Perez? Who knows, honestly. Nobody thought he was going to perform like that offensively. The Royals love the kid and I sort of do too. I don’t expect him to hit nearly that well going forward, but if he’s even average, then he’s a great young player and can lead this team from behind the plate. I’m a fan. Future all-star? It’s possible though something tells me he’ll have problems standing out on this Royals team. If this were a bigger market? Absolutely in play.

Giavotella is really the hardest to predict. He certainly didn’t set the world on fire when he came up though, you’re right, not being Getz is its own special skill. I don’t think the Royals are very high on him, frankly, and it’s not hard to see why (though it does make me wonder what they thought they were getting when they took him in the 2nd round a few years back). I’m rooting for him, and there was certainly a time when I, like any fan, thought he could be Pedroia-lite but…I don’t know. He’s still a trainwreck defensively (though it does seem to be mental as much as anything) and offensively his skill set might be a tougher sell in the majors than it was in the minors (doubles power with a high batting average). Could he be a .300/.350/.420 hitter? Sure. I’m not holding my breath, however, and I think the Royals would love for Colon to step up and take over 2nd as soon as he’s ready (sadly, that doesn’t seem to any time soon).

And let me end by putting in a good word for Lorenzo Cain. I like Lorenzo Cain. The last and least smart thing I said in my Royals preview was this: He sounds like a guy who beat up a train. Like, in a folk song. Who wouldn’t want that on their team?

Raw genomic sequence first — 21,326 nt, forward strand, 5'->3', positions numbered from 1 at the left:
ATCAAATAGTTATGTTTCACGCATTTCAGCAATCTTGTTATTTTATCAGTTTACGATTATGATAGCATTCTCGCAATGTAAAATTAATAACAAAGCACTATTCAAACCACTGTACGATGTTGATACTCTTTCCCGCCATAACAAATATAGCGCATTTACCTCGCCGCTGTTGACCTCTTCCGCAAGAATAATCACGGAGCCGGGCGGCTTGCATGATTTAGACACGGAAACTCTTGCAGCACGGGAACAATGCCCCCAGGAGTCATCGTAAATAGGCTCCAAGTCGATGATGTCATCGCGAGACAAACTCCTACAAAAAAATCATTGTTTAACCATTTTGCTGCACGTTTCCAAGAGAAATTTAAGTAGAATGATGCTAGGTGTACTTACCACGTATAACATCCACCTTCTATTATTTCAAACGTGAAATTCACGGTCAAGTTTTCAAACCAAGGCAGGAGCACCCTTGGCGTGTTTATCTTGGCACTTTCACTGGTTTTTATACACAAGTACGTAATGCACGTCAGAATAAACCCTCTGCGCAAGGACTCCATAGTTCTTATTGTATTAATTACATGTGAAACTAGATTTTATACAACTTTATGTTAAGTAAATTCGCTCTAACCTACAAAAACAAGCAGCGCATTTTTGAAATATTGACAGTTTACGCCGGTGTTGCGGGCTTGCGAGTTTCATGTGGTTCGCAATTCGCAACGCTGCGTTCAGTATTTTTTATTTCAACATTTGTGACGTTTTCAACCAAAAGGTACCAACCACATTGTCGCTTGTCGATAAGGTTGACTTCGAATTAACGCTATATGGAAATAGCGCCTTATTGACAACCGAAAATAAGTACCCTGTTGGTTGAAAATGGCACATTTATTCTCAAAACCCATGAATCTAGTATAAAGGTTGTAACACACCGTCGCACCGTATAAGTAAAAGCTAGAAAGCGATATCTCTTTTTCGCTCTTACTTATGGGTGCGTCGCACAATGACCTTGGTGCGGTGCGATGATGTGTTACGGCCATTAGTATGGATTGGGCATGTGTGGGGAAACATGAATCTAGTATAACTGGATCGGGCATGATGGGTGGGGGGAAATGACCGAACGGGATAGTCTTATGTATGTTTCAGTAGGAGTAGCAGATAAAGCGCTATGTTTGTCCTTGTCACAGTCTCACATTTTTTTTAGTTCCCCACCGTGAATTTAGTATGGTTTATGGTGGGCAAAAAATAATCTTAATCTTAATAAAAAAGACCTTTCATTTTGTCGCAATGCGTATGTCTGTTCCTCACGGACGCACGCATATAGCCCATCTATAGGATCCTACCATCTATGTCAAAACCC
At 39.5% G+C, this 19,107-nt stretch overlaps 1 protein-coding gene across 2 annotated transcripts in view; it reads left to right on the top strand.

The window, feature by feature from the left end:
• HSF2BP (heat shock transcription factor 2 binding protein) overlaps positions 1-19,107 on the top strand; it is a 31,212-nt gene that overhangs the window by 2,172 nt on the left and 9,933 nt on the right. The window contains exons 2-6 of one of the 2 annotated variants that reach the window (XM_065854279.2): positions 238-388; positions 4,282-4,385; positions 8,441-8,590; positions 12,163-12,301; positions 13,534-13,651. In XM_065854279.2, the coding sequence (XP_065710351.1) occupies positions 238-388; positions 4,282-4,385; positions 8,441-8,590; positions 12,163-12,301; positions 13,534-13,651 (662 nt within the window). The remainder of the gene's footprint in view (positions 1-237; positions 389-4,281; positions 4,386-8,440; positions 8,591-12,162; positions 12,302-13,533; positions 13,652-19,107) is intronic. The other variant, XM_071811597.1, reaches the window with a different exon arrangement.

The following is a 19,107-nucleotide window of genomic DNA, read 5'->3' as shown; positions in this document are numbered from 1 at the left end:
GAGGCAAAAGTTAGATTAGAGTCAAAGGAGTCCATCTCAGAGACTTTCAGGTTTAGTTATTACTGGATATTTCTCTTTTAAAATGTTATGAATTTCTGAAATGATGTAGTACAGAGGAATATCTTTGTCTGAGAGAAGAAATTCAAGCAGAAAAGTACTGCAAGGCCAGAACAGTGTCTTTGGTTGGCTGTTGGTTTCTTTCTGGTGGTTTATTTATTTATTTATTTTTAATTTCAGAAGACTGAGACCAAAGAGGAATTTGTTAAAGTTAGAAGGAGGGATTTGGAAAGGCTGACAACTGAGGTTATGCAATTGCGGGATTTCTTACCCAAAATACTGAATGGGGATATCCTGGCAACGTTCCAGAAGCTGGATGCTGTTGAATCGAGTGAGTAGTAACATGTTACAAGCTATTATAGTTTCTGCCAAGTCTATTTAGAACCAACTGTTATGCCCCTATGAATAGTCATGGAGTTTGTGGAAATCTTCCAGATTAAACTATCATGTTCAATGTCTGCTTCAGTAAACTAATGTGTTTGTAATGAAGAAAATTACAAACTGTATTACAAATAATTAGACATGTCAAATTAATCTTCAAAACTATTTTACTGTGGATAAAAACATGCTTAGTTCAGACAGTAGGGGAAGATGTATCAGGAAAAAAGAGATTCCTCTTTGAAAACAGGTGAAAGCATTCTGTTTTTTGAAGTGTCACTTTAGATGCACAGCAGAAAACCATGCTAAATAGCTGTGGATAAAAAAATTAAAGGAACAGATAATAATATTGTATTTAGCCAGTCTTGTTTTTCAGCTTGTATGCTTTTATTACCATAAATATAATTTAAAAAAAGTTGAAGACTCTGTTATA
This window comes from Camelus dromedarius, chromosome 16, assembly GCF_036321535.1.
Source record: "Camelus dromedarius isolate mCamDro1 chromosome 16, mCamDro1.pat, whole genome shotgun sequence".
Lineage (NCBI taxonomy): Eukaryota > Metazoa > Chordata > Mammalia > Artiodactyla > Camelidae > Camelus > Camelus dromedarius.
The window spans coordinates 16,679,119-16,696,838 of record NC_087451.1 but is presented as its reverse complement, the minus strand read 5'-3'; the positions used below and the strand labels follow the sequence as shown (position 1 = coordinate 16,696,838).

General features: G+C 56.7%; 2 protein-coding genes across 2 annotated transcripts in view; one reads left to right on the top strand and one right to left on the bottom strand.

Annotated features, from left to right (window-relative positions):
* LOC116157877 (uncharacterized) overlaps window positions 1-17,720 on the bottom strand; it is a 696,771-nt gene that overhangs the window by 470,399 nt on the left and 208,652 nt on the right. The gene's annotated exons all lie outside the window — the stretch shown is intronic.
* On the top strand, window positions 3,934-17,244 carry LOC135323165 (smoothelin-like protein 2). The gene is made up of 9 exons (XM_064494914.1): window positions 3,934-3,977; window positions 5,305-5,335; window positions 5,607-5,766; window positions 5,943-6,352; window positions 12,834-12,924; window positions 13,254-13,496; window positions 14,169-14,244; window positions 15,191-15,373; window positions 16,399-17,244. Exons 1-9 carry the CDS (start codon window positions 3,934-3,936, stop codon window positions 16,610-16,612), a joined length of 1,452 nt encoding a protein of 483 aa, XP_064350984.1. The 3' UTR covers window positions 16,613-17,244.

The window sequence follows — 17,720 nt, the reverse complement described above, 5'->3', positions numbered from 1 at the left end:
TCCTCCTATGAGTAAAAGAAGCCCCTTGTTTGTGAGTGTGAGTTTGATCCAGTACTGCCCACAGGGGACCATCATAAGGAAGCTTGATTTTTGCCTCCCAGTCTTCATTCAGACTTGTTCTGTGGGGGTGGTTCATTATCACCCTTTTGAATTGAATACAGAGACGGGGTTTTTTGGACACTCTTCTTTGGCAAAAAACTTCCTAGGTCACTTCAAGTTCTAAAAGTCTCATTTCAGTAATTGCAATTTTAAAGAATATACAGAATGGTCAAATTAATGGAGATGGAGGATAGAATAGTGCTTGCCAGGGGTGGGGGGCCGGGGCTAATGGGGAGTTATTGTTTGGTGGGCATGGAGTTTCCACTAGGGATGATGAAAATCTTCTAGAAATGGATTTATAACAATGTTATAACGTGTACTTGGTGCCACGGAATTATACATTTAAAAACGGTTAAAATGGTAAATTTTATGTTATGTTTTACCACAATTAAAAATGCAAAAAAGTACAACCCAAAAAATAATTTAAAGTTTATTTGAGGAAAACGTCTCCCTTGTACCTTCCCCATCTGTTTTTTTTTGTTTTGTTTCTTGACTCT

Don’t forget to check out the other part of this literary, Royals, TW, AP, crossover event here, at the Stock Photography Museum and blog. We both had a lot of fun putting this together, and hopefully a few of you enjoy it too.

Weeks of July 3 – Aug 4, 2010

This last weekend we spent some time in Niobrara, Neb. at the Blankenfeld family reunion. As you may know, I’ve been working with my Grandma on some ancestry projects over the past year, and it was nice to share some of the fruits of that labor. I’ve also been using some of the Blankenfeld family lore as a model for Jacob Bressler in my novel-in-progress The Hyphenates of Jackson County. In this regard, the trip was especially significant for me.

On the Blankenfeld homestead with my Grandma Cleo and Mother Marta.

We were able to visit the original Blankenfeld homestead site, where Jacob and Maria settled in 1885. Although no structures remain—there was a hill where the original dugout had been—it was pretty cool to just stand there and appreciate the terrain. The area hadn’t seemed especially rocky and hilly before, in my previous trips to the area, until I imagined trying to cultivate it by hand. Later, we stopped into a museum of sorts that was made from the preserved farm of my Great-Great-Grandfather Henry Blankenfeld. He’s the model for Jacob in the novel–visually, and some of his history as the son of immigrants–so it was really exciting to walk through the house and barn he built himself, to eat an apple from a tree he planted, to descend the staircase his wife descended on the day they were married.

It’s always difficult to appraise how valuable experiences like these will be to my work. For one, who knows where the writing is going to take me. Will I need to know what the grass smells like? The flora? The fauna? Or how the sky there has its own unique blue, the air a particularly humid cloyingness? Also, in Hyphenates, Jacob comes from a different part of the state, one with a terrain closer to Omaha’s than Niobrara’s. So it isn’t like I can just sit down and make a sketch of the landscape to use in the novel.

The Blankenfeld homestead, originally settled in 1885.